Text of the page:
3 Wildly Different Interpretations of Steve Miller Band’s “Abracadabra”

Steve Miller frequently updated his band’s sound, and his 1982 album Abracadabra was no exception. Keyboards were emphasized more in the mix and guitar played a less prominent role. The album as a whole is sleeker and less bluesy than its predecessors, and no cut took that transition further than the title track.

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Miller’s U.S. label, Capitol Records, didn’t care for “Abracadabra” and, according to the frontman, they didn’t want to release it as a single. Mercury Records released “Abracadabra” as a single internationally, and it went to No. 1 in seven countries and No. 2 in four others, including the UK. In light of this success outside the U.S., Capitol relented and made “Abracadabra” the lead single for the album. It not only became the Steve Miller Band’s third No. 1 hit on the Billboard Hot 100, but it outlasted all of the band’s other singles on the chart, staying 25 weeks.

Because “Abracadabra” was so different from the band’s earlier hits, and possibly because its lyrics were silly, it could have been viewed as a novelty song that wouldn’t stand the test of time. Those who would be inclined to look at “Abracadabra” that way could point to it being merely the Steve Miller Band’s fifth-most popular song on Spotify. (We should note that the all-time silly lyric the pompatus of love has not prevented “The Joker” from being the band’s most popular song on the streaming service.) Yet, “Abracadabra” has had enough staying power to get streamed more than 141 million times on the platform. It also has enough appeal that it has been covered dozens of times.

Sugar Ray actually charted with their version of the song, and jazz vocalist Robin McKelle’s 2008 version has cracked her top five most-streamed songs on Spotify. The duo Eagles of Death Metal’s cover has received more than 1 million streams on Spotify. These three very different artists have created—as one would expect—three very different interpretations of “Abracadabra.” Which one makes for the best listen? It probably depends on whether you want to dance, swing, or rock.

Sugar Ray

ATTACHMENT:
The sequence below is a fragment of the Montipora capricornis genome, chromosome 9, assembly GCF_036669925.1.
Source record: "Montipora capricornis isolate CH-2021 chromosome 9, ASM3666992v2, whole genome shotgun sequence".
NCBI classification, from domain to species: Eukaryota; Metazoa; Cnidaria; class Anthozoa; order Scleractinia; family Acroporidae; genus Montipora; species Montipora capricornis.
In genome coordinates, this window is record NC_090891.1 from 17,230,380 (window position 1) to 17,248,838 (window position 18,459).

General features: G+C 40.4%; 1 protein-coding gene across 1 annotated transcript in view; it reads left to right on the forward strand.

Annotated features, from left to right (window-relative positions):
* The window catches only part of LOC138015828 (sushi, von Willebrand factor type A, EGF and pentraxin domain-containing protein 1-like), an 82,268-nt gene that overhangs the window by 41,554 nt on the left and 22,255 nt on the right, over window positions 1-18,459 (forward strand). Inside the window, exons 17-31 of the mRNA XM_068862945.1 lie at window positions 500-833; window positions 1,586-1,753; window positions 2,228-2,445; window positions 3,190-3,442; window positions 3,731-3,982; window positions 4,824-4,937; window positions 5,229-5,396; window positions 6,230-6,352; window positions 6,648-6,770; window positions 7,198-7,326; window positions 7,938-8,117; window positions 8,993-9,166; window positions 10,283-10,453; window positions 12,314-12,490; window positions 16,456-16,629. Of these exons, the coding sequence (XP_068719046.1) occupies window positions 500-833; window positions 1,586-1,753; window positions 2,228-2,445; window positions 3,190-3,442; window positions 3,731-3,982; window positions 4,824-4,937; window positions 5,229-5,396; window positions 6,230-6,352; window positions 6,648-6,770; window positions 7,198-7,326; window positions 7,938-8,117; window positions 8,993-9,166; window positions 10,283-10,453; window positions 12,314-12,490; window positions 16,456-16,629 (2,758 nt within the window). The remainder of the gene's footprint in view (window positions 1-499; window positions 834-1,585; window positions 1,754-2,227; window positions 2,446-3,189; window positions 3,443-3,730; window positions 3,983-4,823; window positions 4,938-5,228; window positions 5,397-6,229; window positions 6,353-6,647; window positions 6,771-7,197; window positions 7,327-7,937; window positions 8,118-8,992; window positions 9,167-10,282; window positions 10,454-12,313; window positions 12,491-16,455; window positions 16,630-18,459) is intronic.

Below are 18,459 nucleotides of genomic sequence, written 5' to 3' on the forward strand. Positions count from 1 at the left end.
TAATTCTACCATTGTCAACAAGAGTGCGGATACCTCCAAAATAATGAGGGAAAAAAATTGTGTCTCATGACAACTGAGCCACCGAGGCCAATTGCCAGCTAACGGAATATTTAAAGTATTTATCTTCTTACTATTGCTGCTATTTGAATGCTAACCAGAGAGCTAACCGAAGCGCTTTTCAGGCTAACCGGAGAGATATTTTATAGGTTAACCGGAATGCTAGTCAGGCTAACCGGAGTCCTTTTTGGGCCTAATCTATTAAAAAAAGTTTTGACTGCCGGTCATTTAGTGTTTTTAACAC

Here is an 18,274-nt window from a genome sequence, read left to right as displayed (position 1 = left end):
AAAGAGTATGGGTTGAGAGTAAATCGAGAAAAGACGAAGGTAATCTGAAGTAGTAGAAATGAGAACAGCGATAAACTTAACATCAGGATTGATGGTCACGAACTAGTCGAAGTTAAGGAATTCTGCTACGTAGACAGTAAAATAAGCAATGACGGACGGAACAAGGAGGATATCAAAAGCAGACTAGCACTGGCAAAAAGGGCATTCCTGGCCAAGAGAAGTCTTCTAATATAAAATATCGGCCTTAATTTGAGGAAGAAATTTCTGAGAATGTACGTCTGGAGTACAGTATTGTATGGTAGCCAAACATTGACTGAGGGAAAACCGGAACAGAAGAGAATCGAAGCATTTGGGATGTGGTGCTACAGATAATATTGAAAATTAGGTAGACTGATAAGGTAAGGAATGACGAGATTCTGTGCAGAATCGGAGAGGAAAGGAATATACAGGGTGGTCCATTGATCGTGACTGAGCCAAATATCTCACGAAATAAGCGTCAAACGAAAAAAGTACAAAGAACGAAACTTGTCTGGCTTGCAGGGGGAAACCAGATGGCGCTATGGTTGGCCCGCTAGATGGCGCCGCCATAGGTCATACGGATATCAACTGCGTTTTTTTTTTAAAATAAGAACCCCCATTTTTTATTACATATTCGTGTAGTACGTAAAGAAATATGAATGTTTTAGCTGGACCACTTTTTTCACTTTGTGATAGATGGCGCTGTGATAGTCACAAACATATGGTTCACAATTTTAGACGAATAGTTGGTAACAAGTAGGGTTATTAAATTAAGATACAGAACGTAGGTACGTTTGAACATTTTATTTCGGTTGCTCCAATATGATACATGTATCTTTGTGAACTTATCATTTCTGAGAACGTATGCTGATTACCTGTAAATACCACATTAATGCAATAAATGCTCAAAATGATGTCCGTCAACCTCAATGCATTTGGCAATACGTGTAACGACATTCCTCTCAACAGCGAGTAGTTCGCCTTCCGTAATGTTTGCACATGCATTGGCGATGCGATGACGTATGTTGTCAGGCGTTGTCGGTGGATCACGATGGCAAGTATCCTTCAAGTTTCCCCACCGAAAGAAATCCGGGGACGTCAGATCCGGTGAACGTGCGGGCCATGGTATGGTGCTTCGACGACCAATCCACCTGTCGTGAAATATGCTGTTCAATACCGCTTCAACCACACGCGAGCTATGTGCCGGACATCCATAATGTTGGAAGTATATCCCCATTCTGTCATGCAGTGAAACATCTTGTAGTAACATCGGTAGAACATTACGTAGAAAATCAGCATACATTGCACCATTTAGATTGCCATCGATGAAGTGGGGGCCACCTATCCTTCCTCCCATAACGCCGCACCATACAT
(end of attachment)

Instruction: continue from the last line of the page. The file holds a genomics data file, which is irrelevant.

This rendition from the 1999 album 14:59 is the truest of the three to the Steve Miller Band version. Just as Mark McGrath did on the band’s 2003 cover of Joe Jackson’s “Is She Really Going Out with Him?” he nails the phrasing and tone of the original vocals. Whereas the Steve Miller Band version tentatively takes the group into dance music territory, Sugar Ray makes it a full-out raver with record scratches and funky synth lines. The cover peaked at No. 43 on Radio & Records‘ Pop chart in November 1998, seven weeks before the release of 14:59.

“Abracadabra” was the only track on 14:59 not produced by David Kahne. Noted music supervisor and songwriter Ralph Sall produced the track, and he would go on to co-produce Sugar Ray’s 2001 self-titled album with Kahne and Don Gilmore.

Robin McKelle

McKelle included her cover of “Abracadabra” on her third album Modern Antique (2008). It is a vast understatement to say McKelle’s version strays much further from the original than either of the other covers featured here. There are no guitars or synths, as brass and winds provide the volume behind McKelle’s swinging vocals. You certainly won’t hear Miller or McGrath scat-singing their way into the song’s refrain as McKelle does.

Fans of rock and pop may not be familiar with McKelle, at least not knowingly. In addition to working with numerous jazz greats, including Herbie Hancock, Wayne Shorter, and Don Grusin, McKelle has also performed with David Bowie, Carly Simon, and Michael McDonald.

Eagles of Death Metal

This rendition appears on Eagles of Death Metal’s 2019 covers album EODM Presents Boots Electric Performing the Best Songs We Never Wrote. Lead vocalist Boots Electric (Jesse Hughes’ EODM alter ego) has some fun with the song, letting loose a guttural “hoo” and “hwah” to kick it off. While the introduction suggests we are in for a goofy take on a goofy song, EODM’s version of “Abracadabra” has some serious groove. The stripped-down recording features vocals by Hughes and actor Shawnee Smith, fuzzy guitar, a drum machine, and a bass line that mirrors the riff. Hughes was playing the song in the studio when he overheard Smith singing along with it next door in the bathroom. He asked her to join him in a duet, and the blending of their voices is the extra element we didn’t realize the song needed.

Hughes also had a serious motivation for including “Abracadabra”—and the other covers he selected—for this EODM album. In a YouTube video that introduces the album, he explained that he chose songs that are special to him. He said he made the album because “I want everyone to know who I love. … The original artists are some of the artists that I hold in the highest regard.”

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Photo by Brad Barket/Getty Images for Mount Sinai Health System

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